I have attached another image as an extremely important aspect of painting, demonstrated for you in taking this stage of the painting and manipulating it in my photo editing program. I took out all the color, and flipped it over, with the prime purpose of showing you how important abstract structure is (created in values). Structure is the skeleton of the artwork. Look at the placement and the relationships of the darkest values to the lightest values. And also note that although the background has openings in the wall, they are very close in value to the wall itself to convey the illusion that the wall and openings are further back in the picture. When you look at the upright, colored one, the values don't look that close back there! I share this with you because one thing I find with many artists is a lack of understanding of how crucially important creating a strong value structure is to the end painting.
Tuesday, January 30, 2007
Time to go to the equine art again, and also time to incorporate some of that earlier experimentation with the thick paint on this 12 x 12 inch oil! I'm bringing you the start drawing, and also the source material, so you can see what inspired my starting this one.
Perhaps the passing of Barbaro (the race horse) brought this out, but the reference is of a vet or trainer doing a flexion test on the left foreleg of a race horse. The groom and perhaps the owner or assistant or trainer are looking on. The background in the source is booooring, so I'll have to spiff that up a bit, and I am moving the left-most figure so the "action" in the middle is more easily depicted. I also do subtle relocations of shapes to make better design. Lots of loose drawing at this stage, no value issues, no color issues ... YET!
Monday, January 29, 2007
Since I am still working on the capturing the subtle grays that are permeating our drought-stricken landscape, I headed out today with Vincent van (Pack) Goat for an afternoon of plein air painting. Going about a mile up the canyon behind my studio, I stopped, turned around and painted the view back toward the city. Hard to believe a city of over 150,000 people is just down beyond those trees. Original oil, 12 x 16 inches, complete with goat hair! $200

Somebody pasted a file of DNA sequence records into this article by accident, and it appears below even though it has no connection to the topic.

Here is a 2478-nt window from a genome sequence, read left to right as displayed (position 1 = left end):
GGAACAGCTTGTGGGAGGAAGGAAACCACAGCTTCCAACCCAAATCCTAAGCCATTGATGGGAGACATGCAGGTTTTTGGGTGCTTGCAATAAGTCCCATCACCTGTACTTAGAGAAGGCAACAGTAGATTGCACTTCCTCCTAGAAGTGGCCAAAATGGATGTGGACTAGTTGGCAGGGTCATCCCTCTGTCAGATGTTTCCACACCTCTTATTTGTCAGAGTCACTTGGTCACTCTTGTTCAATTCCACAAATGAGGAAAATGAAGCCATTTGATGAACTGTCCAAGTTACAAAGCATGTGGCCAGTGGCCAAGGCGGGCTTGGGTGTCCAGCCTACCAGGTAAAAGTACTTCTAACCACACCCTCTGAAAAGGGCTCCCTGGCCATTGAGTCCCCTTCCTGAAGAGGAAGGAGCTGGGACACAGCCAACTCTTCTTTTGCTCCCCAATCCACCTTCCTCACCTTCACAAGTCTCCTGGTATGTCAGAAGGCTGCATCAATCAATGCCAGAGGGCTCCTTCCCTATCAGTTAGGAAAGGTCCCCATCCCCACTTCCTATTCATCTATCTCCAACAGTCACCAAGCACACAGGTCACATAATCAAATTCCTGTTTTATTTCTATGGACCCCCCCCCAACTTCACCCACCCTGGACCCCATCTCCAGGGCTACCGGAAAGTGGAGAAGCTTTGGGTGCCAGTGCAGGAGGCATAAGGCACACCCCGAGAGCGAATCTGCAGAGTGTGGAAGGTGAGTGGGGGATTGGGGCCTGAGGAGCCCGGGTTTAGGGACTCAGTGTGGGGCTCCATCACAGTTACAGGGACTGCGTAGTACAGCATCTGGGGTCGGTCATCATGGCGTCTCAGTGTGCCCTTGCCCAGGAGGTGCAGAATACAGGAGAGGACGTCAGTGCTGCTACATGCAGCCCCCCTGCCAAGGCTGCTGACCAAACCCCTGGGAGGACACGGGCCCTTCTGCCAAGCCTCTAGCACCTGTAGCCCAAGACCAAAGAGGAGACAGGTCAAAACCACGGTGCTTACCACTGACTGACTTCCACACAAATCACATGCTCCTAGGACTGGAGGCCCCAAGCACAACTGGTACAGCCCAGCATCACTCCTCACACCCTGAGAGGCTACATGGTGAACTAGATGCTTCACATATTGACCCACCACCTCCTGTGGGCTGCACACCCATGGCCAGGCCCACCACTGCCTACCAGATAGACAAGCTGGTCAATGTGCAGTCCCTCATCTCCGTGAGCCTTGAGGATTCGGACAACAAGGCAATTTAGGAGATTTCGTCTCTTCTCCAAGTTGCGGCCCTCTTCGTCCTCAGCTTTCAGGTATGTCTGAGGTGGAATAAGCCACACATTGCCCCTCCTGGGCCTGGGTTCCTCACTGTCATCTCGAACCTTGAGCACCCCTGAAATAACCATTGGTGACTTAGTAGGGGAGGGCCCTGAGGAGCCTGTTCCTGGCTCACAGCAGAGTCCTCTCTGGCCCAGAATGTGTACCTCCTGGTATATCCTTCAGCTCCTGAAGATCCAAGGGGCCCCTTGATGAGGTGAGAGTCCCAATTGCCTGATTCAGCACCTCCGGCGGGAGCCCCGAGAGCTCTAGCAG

Just for fun, here's an image of Vincent van Goat and I on our way out to the valley behind us to paint the image above. Vince carries everything--there's a tripod, Open Box M, stool, water, carrots (for Vince) and all supplies in his red carry bags (called panniers).
The setup with Vincent critiquing the location wearing his packing "clothes". It's deceptive, but there's a long downhill hike behind him to the trail in, showing above his noggin. He ate for about 30 minutes, and then just lay down until I was ready to pack up. Follows me like a good dog! We didn't get back to the house until about 4:30, and it was getting on toward sunset, and a lot cooler.
Sunday, January 28, 2007
A painting that focuses on the softer, gray colors that make a painting sing, today's painting is focusing on those ever subtle grays. I've had a fascination with gray and neutral colors for a short while, and with the interest in keeping values correct, I can really enjoy the process of making a nice painting. Every color of the spectrum is in here, but there is not a shred of conflict! The source for this was a photograph I'd taken near Menifee about 25 years ago. This field is no more as the area is now under tract homes. Original oil, 11 x 14 inches
SOLD to the collection of Linda McFadden of Murrieta, California.